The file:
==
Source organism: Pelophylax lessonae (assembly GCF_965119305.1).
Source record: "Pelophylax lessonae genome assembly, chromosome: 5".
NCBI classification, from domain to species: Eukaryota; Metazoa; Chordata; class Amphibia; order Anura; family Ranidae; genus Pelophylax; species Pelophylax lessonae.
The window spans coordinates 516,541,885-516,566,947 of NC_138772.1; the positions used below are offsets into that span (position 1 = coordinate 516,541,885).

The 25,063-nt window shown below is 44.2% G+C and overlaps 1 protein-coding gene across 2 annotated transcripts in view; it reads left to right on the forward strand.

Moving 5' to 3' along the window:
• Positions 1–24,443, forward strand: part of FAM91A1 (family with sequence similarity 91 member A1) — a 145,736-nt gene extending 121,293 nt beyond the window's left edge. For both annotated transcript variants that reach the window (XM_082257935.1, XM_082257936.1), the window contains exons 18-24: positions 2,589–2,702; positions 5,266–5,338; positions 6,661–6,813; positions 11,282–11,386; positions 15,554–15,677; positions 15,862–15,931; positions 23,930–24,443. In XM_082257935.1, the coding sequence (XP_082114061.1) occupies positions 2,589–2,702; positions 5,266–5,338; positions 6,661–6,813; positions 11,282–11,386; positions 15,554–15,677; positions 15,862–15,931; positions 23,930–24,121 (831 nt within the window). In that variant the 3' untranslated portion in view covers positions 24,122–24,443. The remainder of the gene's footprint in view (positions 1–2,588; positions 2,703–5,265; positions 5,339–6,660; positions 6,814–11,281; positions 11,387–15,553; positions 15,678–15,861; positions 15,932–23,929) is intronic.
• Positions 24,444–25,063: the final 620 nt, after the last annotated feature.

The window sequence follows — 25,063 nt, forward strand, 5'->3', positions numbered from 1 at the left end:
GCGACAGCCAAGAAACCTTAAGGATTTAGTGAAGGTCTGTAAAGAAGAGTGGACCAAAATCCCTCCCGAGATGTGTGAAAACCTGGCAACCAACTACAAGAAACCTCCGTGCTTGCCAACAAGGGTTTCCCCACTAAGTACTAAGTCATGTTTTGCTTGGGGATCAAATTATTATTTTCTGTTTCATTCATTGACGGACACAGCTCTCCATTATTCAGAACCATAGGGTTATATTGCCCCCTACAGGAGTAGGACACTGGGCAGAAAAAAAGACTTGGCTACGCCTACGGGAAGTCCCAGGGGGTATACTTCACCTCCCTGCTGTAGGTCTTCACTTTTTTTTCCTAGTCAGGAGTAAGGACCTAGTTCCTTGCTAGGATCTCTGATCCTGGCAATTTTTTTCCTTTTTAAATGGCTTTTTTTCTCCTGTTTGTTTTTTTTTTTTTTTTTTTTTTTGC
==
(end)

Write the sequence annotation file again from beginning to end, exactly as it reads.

Source organism: Pelophylax lessonae (assembly GCF_965119305.1).
Source record: "Pelophylax lessonae genome assembly, chromosome: 5".
NCBI classification, from domain to species: Eukaryota; Metazoa; Chordata; class Amphibia; order Anura; family Ranidae; genus Pelophylax; species Pelophylax lessonae.
The window spans coordinates 516,541,885-516,566,947 of NC_138772.1; the positions used below are offsets into that span (position 1 = coordinate 516,541,885).

The 25,063-nt window shown below is 44.2% G+C and overlaps 1 protein-coding gene across 2 annotated transcripts in view; it reads left to right on the forward strand.

Moving 5' to 3' along the window:
• Positions 1–24,443, forward strand: part of FAM91A1 (family with sequence similarity 91 member A1) — a 145,736-nt gene extending 121,293 nt beyond the window's left edge. For both annotated transcript variants that reach the window (XM_082257935.1, XM_082257936.1), the window contains exons 18-24: positions 2,589–2,702; positions 5,266–5,338; positions 6,661–6,813; positions 11,282–11,386; positions 15,554–15,677; positions 15,862–15,931; positions 23,930–24,443. In XM_082257935.1, the coding sequence (XP_082114061.1) occupies positions 2,589–2,702; positions 5,266–5,338; positions 6,661–6,813; positions 11,282–11,386; positions 15,554–15,677; positions 15,862–15,931; positions 23,930–24,121 (831 nt within the window). In that variant the 3' untranslated portion in view covers positions 24,122–24,443. The remainder of the gene's footprint in view (positions 1–2,588; positions 2,703–5,265; positions 5,339–6,660; positions 6,814–11,281; positions 11,387–15,553; positions 15,678–15,861; positions 15,932–23,929) is intronic.
• Positions 24,444–25,063: the final 620 nt, after the last annotated feature.

The window sequence follows — 25,063 nt, forward strand, 5'->3', positions numbered from 1 at the left end:
GCGACAGCCAAGAAACCTTAAGGATTTAGTGAAGGTCTGTAAAGAAGAGTGGACCAAAATCCCTCCCGAGATGTGTGAAAACCTGGCAACCAACTACAAGAAACCTCCGTGCTTGCCAACAAGGGTTTCCCCACTAAGTACTAAGTCATGTTTTGCTTGGGGATCAAATTATTATTTTCTGTTTCATTCATTGACGGACACAGCTCTCCATTATTCAGAACCATAGGGTTATATTGCCCCCTACAGGAGTAGGACACTGGGCAGAAAAAAAGACTTGGCTACGCCTACGGGAAGTCCCAGGGGGTATACTTCACCTCCCTGCTGTAGGTCTTCACTTTTTTTTCCTAGTCAGGAGTAAGGACCTAGTTCCTTGCTAGGATCTCTGATCCTGGCAATTTTTTTCCTTTTTAAATGGCTTTTTTTCTCCTGTTTGTTTTTTTTTTTTTTTTTTTTTTTGC